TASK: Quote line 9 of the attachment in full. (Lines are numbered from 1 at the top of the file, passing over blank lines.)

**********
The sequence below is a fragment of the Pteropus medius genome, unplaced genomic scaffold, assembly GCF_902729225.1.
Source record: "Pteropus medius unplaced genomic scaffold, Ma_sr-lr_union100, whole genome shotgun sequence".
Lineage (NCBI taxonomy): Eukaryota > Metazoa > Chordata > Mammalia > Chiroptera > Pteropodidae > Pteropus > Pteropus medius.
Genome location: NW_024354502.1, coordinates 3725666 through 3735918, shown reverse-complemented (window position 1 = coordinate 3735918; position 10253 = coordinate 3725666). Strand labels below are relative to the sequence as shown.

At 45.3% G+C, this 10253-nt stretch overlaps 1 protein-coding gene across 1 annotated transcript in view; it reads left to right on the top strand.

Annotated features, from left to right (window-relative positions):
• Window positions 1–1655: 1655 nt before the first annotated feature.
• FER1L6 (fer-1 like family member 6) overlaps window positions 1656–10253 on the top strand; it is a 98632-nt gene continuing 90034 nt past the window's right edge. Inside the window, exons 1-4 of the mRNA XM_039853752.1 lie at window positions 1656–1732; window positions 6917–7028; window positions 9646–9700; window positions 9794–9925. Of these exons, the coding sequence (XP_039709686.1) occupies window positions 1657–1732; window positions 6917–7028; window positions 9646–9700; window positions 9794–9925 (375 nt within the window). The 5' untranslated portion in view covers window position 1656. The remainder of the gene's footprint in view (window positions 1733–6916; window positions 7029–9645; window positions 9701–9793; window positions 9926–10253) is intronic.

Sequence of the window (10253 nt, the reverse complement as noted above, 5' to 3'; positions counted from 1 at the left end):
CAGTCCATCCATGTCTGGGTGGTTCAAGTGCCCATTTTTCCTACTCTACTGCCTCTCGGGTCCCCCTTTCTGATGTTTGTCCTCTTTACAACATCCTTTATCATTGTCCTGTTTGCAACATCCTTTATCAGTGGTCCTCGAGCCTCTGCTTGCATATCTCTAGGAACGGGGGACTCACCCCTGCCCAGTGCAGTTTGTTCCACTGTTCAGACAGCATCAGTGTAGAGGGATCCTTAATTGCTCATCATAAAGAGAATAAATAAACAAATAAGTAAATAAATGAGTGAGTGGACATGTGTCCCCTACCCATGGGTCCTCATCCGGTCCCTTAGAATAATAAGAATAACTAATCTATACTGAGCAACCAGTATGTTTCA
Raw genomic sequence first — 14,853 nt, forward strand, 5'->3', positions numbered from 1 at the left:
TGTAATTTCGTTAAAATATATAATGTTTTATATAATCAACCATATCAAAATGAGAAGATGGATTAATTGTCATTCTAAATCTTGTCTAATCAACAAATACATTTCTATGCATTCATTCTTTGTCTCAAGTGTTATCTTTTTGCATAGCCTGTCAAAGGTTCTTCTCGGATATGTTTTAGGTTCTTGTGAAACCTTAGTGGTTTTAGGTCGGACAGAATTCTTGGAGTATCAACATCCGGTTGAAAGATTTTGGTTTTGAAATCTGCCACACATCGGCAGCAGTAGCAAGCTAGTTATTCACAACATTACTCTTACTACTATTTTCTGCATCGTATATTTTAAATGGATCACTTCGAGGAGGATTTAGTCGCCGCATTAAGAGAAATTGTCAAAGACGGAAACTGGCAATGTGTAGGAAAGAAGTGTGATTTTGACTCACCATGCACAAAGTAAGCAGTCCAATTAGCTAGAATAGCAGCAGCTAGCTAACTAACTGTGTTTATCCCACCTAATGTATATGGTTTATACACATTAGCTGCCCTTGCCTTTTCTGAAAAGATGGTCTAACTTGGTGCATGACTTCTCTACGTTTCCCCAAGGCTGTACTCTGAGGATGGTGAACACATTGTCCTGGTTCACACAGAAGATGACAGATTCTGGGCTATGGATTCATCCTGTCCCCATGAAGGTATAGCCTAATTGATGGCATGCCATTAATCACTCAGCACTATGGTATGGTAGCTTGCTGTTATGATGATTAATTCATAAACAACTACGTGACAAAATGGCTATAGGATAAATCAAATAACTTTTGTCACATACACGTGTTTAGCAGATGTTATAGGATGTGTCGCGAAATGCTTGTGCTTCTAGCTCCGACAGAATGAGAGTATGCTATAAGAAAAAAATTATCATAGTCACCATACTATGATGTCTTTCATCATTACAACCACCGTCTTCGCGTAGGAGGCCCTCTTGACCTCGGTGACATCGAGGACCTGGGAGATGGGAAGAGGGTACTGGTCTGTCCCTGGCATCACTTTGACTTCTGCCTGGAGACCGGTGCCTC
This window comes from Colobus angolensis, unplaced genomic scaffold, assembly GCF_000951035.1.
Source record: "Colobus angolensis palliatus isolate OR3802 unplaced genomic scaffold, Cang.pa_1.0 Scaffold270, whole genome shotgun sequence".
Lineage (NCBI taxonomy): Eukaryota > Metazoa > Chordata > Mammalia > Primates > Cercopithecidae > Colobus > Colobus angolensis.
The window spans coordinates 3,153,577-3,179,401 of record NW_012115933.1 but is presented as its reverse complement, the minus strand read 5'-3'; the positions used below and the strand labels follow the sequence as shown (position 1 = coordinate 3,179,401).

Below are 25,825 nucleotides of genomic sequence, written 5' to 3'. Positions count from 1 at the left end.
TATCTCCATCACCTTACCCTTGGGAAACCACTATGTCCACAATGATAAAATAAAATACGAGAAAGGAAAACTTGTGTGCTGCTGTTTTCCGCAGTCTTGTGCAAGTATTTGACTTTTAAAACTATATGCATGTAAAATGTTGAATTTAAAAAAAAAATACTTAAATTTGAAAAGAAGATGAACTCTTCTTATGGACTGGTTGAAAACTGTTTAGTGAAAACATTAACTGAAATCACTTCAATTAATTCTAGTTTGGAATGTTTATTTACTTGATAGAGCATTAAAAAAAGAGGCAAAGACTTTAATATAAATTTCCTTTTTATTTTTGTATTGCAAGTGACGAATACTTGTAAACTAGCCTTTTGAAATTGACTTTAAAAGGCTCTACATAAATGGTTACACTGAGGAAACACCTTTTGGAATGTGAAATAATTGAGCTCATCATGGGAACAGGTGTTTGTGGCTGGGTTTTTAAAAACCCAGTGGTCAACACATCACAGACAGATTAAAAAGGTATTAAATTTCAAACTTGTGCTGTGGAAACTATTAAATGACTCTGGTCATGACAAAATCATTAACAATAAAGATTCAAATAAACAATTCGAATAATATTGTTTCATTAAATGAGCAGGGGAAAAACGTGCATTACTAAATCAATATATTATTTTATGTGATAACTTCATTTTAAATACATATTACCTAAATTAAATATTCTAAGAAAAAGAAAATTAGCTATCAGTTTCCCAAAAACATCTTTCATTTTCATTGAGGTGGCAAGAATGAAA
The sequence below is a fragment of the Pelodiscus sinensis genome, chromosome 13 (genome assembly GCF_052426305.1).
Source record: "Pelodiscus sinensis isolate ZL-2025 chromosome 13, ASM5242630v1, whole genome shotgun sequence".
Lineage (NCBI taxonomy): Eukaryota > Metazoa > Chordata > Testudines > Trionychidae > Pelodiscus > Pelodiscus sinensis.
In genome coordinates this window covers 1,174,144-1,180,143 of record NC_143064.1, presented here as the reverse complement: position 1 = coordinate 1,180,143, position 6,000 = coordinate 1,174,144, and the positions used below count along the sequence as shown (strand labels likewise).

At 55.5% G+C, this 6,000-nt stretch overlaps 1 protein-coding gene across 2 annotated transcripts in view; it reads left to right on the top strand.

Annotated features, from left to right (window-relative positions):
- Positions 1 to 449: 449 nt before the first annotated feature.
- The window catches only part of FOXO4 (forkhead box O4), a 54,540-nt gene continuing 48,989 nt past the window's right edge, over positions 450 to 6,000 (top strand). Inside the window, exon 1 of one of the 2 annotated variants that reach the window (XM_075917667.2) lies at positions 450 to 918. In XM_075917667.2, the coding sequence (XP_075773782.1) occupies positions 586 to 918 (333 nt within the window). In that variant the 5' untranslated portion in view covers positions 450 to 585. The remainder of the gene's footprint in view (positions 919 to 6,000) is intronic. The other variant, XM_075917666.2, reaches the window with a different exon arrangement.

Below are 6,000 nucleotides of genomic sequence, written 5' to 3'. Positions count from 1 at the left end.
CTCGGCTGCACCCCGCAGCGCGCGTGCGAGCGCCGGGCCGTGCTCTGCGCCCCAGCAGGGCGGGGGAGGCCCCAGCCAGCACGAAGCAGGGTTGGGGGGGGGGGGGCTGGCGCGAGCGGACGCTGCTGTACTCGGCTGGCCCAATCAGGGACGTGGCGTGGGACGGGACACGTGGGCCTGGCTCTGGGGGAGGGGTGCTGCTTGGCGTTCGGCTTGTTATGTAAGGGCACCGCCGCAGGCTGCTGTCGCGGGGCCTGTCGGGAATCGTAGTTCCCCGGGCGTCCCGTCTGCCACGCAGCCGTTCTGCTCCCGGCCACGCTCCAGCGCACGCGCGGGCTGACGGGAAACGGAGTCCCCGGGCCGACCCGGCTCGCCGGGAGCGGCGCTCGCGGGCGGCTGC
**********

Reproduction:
Sequence of the window (10253 nt, the reverse complement as noted above, 5' to 3'; positions counted from 1 at the left end):